on Wednesday, September 16, 2015
This "Notes on Morrowind" series of posts will be brief remarks on small topics related to The Elder Scrolls III: Morrowind Game of the Year Edition (dev. Bethesda Softworks, dirs. Todd Howard & Ken Rolston, 2003 [original game release 2002]) for PC rather than a holistic game analysis. All posts refer to the unmodded, version 1.6.1820 of the game played with maximum graphical and AI quality settings, a 1280x960 resolution, and all other settings at their defaults.

The Elder Scrolls series has prompted the creation of thousands of user-made game modifications ("mods"), and this community-driven development has become so prominent that it has become a major identifier for the franchise and selling point for the PC editions of the games. One of the more notable collections of mods are those by the TES Renewal Project (retrieved 2015-03-17). This team produces mods that recreate older Elder Scrolls games within the game engines of relatively newer Elder Scrolls games. For example, they host (although they didn't originally create) "Morroblivion," a mod that attempts to recreate Morrowind within the game engine of The Elder Scrolls IV: Oblivion. "Skywind," which is under active development, attempts to recreate Morrowind within the game engine of The Elder Scrolls V: Skyrim.

The off-kilter Seyda Need lighthouse.
As others have noted (retrieved 2015-03-17), such endeavors are less like recreations and more like complete reboots or reinterpretations, owing at least in part to the dramatic changes in game mechanics that they represent. As such, it should be obvious that they neither act to historically preserve of the games nor do they act as replacements for any purposes the original games serve. Nonetheless, as with similar projects for other games (e.g., Black Mesa, retrieved 2015-03-17), it is common to see online recommendations that players new to the Elder Scrolls series wait for "Skywind" to be released to "play" Morrowind, and perhaps even the developers of "Skywind" see the project as serving this purpose to a degree. Aside from the aforementioned problems with this line of thinking with respect to changed game mechanics, I want to highlight another type of problematic whitewashing of past game releases that occurs as a result of these sorts of projects and their desires to adjust the graphics of past games to present standards. To be very clear, when I call these issues "problems," I do not mean that it is a problem that projects like "Skywind" or Black Mesa exist in their present forms; I merely mean that these issues are problems for understanding the historical context of their source material when a large portion of player-base assumes a one-to-one mapping of the two texts. Really, I am just attempting to illustrate that these remakes are distinct texts by different authors that require new criticism relative to their source material. I'll illustrate this phenomenon by focusing on one small change to one particular building in "Skywind."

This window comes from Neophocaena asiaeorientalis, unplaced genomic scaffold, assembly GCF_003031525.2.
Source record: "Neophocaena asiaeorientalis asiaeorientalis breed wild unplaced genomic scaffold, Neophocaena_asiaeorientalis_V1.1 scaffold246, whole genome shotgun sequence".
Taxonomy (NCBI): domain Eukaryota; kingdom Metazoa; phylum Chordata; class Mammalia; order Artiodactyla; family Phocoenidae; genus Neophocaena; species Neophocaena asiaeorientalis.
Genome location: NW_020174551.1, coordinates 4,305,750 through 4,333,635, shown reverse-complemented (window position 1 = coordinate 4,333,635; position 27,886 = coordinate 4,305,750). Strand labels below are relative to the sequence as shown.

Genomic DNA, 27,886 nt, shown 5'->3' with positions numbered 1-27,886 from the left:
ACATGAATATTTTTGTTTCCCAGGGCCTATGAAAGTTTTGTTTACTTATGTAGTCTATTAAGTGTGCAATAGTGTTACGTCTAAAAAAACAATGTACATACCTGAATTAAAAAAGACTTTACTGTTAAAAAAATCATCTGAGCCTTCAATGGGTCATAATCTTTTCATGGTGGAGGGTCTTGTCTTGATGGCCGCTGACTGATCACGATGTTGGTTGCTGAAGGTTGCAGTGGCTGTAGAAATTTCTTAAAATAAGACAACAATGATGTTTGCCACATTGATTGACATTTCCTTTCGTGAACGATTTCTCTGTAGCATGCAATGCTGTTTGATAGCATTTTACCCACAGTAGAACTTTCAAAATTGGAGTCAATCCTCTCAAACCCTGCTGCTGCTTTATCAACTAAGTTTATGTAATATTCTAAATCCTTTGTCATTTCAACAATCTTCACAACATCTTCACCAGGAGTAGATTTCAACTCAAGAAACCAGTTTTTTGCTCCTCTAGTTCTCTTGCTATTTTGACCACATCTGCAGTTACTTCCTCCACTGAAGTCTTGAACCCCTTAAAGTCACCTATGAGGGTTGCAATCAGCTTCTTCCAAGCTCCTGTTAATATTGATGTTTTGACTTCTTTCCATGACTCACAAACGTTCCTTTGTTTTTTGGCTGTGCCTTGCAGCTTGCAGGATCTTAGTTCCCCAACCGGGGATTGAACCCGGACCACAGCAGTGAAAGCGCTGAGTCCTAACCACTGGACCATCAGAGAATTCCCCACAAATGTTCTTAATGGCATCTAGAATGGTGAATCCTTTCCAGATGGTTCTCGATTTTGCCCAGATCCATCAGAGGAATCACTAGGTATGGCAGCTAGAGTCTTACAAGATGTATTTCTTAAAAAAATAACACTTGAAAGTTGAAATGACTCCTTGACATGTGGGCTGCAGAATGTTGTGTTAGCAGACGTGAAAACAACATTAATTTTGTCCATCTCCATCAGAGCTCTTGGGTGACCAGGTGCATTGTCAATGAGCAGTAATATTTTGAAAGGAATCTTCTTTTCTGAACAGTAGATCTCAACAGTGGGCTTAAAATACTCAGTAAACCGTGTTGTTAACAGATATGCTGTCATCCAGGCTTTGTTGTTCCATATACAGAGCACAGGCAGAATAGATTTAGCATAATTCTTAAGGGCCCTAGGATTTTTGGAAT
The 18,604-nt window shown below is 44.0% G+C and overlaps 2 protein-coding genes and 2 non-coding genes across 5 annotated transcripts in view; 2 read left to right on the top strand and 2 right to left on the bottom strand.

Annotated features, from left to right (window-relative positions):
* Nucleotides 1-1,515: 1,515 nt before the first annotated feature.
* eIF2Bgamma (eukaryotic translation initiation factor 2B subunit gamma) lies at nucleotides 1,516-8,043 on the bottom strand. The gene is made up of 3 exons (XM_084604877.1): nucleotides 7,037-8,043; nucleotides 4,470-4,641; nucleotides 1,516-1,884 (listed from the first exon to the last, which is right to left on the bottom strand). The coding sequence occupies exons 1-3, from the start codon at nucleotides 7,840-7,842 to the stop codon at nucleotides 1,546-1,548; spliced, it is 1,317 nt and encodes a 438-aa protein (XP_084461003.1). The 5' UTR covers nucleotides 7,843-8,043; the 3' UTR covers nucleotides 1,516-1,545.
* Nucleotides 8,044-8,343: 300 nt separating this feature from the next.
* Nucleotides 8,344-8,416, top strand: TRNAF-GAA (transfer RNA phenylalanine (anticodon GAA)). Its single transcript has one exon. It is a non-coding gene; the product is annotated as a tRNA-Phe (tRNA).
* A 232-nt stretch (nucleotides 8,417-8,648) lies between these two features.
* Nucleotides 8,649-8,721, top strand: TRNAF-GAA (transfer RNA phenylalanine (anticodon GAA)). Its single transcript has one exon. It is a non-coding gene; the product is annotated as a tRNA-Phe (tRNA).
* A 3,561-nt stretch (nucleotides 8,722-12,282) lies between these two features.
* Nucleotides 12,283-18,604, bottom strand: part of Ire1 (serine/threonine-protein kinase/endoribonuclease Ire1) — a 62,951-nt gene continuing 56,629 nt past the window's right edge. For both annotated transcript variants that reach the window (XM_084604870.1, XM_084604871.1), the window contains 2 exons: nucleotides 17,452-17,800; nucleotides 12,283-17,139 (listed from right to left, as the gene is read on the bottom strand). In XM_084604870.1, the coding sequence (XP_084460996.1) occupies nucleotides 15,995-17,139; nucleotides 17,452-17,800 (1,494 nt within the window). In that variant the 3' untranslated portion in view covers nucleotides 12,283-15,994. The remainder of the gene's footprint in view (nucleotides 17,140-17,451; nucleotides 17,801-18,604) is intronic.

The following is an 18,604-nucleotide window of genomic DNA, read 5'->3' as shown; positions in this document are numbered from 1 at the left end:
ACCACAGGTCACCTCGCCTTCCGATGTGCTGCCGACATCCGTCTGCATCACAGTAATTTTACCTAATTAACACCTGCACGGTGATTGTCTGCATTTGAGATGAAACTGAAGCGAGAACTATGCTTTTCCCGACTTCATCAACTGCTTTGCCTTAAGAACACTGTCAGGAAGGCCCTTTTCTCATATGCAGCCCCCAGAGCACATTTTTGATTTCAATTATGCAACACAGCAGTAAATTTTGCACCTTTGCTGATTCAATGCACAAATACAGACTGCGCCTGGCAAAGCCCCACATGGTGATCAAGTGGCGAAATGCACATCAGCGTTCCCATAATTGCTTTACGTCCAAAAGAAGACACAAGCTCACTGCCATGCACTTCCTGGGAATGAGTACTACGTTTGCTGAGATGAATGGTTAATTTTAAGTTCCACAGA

Interior bracing of lighthouse.